Daeshun Ruffin isn’t the type of player that can ignite the intimidation factor in defenders in pregame shoot around.
He’s just 5-foot-10 and he’s not doing “Zion Williamson” windmills in the layup line, but, by the end of most games, Ruffin is also the type player responsible for snatching opposing players’ confidence.
“I’m used to people sleeping on me,” said Ruffin, an Auburn commit. “That doesn’t even bother me anymore; it just makes me play with an edge and that helps me on the court.”
Ruffin is clear that opinions regarding who the top point guard in the country are subjective, but if a ranking system for the size of the proverbial chip one’s shoulder ever manifested, he’s confident that he’d hold down the top spot.
RELATED: Cade Cunningham releases top 10
“I think when you’re a smaller guard you have to have that chip,” said Ruffin, a rising junior. “Coming in to this EYBL season my goal was to get the most exposure possible. I didn’t just want to prove that I could play with the best players, I wanted to prove that I was one of them.”
Now that the Nike EYBL regular season has concluded, Ruffin has accomplished both goals, sitting at No. 2 overall in scoring in the Nike EYBL, averaging 25.8 points a game to go along with 5.3 assists, 3.6 rebounds and 1.9 steals for MEBO Team Hood (Mississippi).
Ruffin had the most talked about performance of the Nike EYBL season during the last session in Dallas when he dropped 51 points in a loss to Renaissance (New York).
“Daeshun is one of the most dynamic players in the country regardless of class,” said Portland Trailblazers shooting guard Rodney Hood, who sponsors MEBO Team Hood. “He has proven to be one of the elite guards and should easily be in the Top 10 on everyone’s list.”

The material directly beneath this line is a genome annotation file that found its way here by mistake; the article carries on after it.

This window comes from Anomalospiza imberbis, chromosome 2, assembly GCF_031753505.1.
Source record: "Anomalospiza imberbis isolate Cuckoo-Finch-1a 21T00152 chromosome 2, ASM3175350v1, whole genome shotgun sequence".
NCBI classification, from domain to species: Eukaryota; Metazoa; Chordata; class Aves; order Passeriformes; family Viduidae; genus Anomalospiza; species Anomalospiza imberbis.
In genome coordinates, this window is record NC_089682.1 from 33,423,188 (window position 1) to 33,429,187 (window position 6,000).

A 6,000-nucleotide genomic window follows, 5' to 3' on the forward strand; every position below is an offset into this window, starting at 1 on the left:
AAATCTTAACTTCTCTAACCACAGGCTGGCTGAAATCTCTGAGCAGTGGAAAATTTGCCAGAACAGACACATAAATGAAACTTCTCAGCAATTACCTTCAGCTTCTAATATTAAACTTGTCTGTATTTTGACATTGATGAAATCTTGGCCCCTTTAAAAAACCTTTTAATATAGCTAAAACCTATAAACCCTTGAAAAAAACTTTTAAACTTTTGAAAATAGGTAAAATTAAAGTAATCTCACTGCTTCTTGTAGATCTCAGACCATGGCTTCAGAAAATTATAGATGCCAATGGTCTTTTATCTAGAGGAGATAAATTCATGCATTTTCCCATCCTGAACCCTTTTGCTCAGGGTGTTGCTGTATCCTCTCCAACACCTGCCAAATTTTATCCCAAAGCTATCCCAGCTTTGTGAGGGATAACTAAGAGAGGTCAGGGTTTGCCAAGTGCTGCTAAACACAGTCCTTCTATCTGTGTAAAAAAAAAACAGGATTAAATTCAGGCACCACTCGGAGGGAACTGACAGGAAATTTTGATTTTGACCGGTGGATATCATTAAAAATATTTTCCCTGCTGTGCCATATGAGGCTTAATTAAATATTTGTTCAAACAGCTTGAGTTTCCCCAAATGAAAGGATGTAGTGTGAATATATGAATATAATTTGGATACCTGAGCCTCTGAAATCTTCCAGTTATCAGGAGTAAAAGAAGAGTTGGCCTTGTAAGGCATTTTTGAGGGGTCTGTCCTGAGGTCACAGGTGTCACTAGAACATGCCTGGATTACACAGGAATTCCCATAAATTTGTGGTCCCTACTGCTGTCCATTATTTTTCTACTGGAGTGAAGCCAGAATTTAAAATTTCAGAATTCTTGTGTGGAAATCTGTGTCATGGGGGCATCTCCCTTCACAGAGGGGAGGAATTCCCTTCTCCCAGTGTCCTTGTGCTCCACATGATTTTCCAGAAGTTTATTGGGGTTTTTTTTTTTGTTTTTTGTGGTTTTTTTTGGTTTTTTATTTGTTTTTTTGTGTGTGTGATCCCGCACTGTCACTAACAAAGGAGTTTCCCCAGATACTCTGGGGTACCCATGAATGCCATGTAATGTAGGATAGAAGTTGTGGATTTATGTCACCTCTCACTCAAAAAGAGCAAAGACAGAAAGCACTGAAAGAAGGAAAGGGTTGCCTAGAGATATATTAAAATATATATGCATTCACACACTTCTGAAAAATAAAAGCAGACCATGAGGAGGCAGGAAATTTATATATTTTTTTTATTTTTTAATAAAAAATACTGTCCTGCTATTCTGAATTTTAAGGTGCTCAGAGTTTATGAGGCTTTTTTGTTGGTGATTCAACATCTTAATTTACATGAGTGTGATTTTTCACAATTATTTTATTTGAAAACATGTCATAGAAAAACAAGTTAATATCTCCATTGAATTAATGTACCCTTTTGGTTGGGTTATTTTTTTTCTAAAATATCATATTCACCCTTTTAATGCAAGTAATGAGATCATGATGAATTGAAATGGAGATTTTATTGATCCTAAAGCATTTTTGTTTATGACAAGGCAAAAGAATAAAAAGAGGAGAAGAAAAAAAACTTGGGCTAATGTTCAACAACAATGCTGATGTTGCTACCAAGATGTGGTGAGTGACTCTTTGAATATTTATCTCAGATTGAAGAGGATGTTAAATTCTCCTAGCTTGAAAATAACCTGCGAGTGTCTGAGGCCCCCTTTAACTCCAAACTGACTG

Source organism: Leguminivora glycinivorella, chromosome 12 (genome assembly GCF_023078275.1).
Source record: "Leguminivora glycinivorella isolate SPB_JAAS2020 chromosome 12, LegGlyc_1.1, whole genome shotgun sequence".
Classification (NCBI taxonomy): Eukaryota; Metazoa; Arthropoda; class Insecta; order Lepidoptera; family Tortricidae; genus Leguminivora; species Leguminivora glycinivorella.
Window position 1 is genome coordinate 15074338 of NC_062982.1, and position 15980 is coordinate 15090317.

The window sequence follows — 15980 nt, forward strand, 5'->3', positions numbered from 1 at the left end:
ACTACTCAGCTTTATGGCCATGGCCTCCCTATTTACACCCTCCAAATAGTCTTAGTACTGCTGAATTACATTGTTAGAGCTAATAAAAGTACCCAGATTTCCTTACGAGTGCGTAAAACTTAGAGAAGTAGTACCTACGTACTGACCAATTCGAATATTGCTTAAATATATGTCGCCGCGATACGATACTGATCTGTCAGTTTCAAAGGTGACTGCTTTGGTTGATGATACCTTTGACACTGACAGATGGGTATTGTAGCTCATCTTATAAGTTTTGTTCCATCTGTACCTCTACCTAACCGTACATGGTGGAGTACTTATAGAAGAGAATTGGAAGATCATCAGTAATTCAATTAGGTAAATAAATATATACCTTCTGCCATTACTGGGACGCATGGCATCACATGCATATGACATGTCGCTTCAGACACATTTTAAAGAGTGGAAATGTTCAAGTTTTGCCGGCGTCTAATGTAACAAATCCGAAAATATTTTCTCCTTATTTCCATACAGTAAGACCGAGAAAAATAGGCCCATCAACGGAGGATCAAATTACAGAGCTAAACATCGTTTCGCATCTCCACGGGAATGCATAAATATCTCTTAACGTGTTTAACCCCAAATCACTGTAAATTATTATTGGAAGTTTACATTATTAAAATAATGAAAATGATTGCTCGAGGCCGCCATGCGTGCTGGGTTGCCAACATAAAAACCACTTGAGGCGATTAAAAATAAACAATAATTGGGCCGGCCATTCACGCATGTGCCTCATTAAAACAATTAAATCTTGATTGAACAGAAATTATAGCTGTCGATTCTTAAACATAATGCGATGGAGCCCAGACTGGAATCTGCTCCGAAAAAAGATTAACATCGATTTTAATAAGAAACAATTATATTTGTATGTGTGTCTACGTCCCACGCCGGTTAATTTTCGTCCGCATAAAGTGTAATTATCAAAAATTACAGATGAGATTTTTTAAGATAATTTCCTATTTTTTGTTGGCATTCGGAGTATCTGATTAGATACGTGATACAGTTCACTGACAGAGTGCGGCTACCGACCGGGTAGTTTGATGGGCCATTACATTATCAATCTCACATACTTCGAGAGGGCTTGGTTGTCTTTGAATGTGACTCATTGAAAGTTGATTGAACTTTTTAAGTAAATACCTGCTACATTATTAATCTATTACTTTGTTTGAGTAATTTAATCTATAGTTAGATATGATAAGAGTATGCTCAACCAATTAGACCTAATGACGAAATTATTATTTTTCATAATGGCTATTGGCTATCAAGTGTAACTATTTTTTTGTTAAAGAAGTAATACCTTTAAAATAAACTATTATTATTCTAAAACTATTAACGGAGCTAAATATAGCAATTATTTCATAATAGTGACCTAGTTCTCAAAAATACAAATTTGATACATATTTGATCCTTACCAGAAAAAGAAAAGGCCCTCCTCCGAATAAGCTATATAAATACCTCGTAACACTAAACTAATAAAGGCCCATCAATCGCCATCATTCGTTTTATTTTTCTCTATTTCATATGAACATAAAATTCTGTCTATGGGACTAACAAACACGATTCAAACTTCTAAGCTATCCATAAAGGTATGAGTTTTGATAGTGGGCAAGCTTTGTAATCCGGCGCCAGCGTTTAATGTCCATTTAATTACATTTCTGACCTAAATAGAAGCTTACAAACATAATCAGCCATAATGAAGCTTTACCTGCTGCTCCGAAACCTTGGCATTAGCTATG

He’s been a consistent tear for the last year.
Last season at Callaway High School (Jackson, Mississippi), Ruffin averaged 26 points, 4.6 rebounds and three assists a game.
“I feel like I’m the best point guard in the country,” Ruffin said. “I’m not being cocky, I just have to feel like that. That mindset is why I’ve been able to produce. I know it’ll take time, but my goal is for that to be something everyone agrees on.”
To that end, Ruffin doesn’t like to get locked in to labels.
“I can score, but I can do a lot more than that,” Ruffin said. “I’m the player that will do whatever it takes to win. Whatever the team needs, I’m gonna be the guy to get it done.”
His blue-collar work ethic starts at the gym where Ruffin said he doesn’t work hard, “I work to exhaustion.”
“Just working hard isn’t gonna get it done,” Ruffin said. “Most players work hard, so I can’t be like most players. I go hard; like really hard. I can see that it’s all paying off.”
That much has been evident all spring; good luck finding a player who can honestly say they were able to even stay in front of Ruffin let alone impede his progress on the offensive end.
“I just want to be known as one of the best players,” Ruffin said. “I’ve had a strong start to the summer, but I don’t have everyone’s attention yet. That just means I have more work to do and that’s how I want it.”
Follow Jason Jordan on Twitter: @JayJayUSATODAY